I did something pretty exciting on Saturday. I was invited to take part in a live Zoom event for Speaky Spokey.
Speaky Spokey is a spoken word event that usually takes place with a physical audience in a real physical venue in Brighton. It's run by some old friends of mine, Colin Grant and Jo Alderson. Because of Corona and the strict lockdown, they have thought outside the box and are now running the events live via Zoom.
It may not be quite the same as squeezing into a pub in Brighton, but the advantages are that the show reaches a much larger geographical area without having to even put your shoes and coat on.On Saturday, the performers were in Brighton, Leeds and London, with myself in Sweden and the audience all over Europe and the USA.
I was in good company with poets Khadijah Ibrahiim and Hannah Lowe and musician Jake Smallwood. And the evening was hosted with aplomb by Colin.
I was asked to speak about Sweden and the Corona lockdown that isn't. You can either listen the audio from the show by clicking on the image below, or you can read the text which follows in bold.
Hope you enjoy it!
I want to start by thanking Colin and Jo for inviting me onto Speaky Spokey tonight and getting the chance to speak to a worldwide audience. So good morning, good afternoon and good evening! Howdy! Aloha! and G’day!
Hello to my mum, dad and sisters, who are also tuning in tonight. Happy to say that this episode of Speaky Spokey is what we’re doing instead of a family get together this year. Hello mum and dad. I’m saying hello to them although there is a very high chance that they haven’t yet figured out how to log in to this Zoom meeting yet and are most likely sitting in their kitchen shouting ‘I’ve clicked it already! It’s not working! I told you I’ve clicked it!’ Only to realise that they have confused the computer with the microwave again.
Colin and Jo have asked me to ask you to write any questions you may have about Sweden and the non-lockdown in the chat and I want you to know that I will respond to these questions in much the same way as Donald Trump responds to questions at his press briefings.
Trump has been a real inspiration to me during this time of Corona. Like him, tonight, I will hold forth, speak with confidence and authority. But please bear in mind that my opinions are rarely grounded in facts, figures or science, and that I may very well be making it up as I go along. If there’s a sniff of doubt about what I am saying just remember that I am doing a VERY VERY GOOD, powerful and tremendous job. . Just remember. This is about me. Not you.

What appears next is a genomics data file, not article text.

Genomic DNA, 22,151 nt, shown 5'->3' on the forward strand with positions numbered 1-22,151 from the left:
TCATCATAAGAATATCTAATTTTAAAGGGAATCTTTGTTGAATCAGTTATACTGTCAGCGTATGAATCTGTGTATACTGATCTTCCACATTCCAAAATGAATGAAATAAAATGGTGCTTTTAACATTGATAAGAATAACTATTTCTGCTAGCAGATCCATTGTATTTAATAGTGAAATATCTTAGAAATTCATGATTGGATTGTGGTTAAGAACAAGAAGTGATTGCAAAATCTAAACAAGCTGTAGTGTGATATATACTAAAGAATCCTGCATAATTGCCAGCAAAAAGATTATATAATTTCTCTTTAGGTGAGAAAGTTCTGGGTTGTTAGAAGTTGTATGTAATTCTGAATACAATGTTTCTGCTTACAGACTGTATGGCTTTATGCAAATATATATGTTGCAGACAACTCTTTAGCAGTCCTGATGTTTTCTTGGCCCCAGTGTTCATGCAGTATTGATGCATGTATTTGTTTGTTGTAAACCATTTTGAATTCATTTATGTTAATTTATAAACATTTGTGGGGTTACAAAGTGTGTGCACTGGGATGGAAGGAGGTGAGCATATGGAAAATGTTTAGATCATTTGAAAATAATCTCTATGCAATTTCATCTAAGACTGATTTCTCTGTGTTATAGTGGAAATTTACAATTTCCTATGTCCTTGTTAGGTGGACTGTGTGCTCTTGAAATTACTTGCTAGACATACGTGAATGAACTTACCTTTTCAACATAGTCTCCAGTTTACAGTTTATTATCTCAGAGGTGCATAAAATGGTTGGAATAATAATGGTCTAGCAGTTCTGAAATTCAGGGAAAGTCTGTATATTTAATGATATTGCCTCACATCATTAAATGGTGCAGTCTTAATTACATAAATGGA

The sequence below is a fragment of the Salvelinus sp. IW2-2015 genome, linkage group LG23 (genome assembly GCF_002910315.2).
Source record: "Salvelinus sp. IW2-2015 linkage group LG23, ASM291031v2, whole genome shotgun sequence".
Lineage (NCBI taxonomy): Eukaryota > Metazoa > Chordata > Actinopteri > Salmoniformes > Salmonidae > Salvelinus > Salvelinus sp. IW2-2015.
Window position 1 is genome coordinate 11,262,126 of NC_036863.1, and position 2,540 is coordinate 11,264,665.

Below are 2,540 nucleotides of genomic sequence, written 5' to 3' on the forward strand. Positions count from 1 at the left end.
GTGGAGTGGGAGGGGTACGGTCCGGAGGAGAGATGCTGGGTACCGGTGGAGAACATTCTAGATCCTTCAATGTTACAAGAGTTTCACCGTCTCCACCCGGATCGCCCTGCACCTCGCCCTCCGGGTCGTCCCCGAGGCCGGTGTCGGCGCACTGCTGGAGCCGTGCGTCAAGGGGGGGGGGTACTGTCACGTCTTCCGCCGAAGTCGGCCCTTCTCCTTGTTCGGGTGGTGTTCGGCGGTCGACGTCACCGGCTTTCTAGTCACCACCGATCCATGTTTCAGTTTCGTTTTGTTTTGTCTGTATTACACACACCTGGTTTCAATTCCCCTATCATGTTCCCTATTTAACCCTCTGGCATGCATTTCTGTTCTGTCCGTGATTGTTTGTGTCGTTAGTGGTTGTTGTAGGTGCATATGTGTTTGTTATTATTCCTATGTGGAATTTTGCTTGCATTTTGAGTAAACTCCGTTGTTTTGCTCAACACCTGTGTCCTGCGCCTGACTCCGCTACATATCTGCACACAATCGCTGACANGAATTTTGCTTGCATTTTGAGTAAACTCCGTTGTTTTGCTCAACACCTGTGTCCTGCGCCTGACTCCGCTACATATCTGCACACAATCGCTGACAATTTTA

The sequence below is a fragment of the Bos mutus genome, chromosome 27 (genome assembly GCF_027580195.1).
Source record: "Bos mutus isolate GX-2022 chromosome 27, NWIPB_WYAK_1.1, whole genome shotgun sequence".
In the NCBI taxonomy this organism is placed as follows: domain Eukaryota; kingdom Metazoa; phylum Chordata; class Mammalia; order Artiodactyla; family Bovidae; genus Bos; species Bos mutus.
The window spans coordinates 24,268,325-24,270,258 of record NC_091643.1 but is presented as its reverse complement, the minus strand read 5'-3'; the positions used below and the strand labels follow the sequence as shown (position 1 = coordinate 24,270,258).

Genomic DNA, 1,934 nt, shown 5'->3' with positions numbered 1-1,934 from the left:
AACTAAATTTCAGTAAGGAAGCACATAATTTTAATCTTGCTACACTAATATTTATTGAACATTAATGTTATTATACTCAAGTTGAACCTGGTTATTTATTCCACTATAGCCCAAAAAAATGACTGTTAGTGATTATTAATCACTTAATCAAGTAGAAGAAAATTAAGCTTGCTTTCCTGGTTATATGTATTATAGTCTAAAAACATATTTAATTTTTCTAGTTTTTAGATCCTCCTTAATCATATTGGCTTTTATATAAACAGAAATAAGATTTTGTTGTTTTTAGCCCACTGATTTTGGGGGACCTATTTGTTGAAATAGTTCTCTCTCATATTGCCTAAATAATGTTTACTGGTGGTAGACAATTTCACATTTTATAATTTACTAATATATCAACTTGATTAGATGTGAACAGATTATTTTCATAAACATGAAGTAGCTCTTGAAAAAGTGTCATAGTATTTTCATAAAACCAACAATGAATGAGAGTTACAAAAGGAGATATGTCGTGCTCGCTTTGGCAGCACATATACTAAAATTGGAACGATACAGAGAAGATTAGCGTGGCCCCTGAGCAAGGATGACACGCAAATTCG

Let’s raise a glass of bleach to that.
So what’s life like with the lockdown that isn’t?
Firstly, a trigger warning:
A couple of times over the last week or so, I’ve been speaking to friends in England, talked about what I’ve been up to during the day and watched as their faces collapse, their brows sink, their complexion turns grey and a look of jealousy and longing fills their eyes.
Simply, by mentioning everyday things we do, like popping over to the pub to meet friends, going to the park for a couple of hours, waving the kids off to school.. .. You’re all doing exactly that face now.. Was it something I said?
There’s no police controls here, and on the whole we are free to do what we like as long as we do so responsibly. Although burning down 5G mobile phone towers and injecting bleach into your lungs are frowned upon here.
You have to understand a little about Sweden. This is a big country where people are very good at following the rules. Also, Swedes aren’t generally over effusive or touchy feely..
While the US has got Donald Trump, the wrong man at the wrong time, in Sweden we’ve got the opposite, we’ve found our own unassuming hero in the form of the state epidemiologist Anders Tegnell. A tall avuncular man in his early sixties, he looks a little like the quiet guy in the corner of the pub who you would be directed to if there was an argument about the pros and cons of the narrow gauge railway network over that of the standard gauge. There’s a lot of corduroy and woollen wear at the press conferences. And on the whole people trust him. And the main reason for this is that, again in complete contrast to Trump, he speaks with great humility, self deprecation and a healthy degree of self doubt. He has also mastered the Swedish knack of never really making a decision that can be pinned on him.
When asked by a journalist ‘Will this work?’ his answer is ‘We don’t know. We’ll only really know if we did the right thing when we look back in a year or two’. The main thrust of his argument is that everyone is going to get Corona at some point, so as long as the healthcare system can cope (and so far it is more or less coping) and we try to protect the most vulnerable, we should try and spread out the infection at a manageable rate. He could be wrong, he could be right.. We’ll see.
At restaurants and bars (Yes, they are open) you can only sit with your own group, i.e. the people you turned up with. In a small town that’s difficult because you inevitably bump into friends. So you wave, leave the pub together and go to another pub where you bump into another group of friends, leave that pub together, go to another pub as a single group and by the end of the night return to the original pub as one massive group of people all completely shitfaced and forgetting all the rules of social distancing.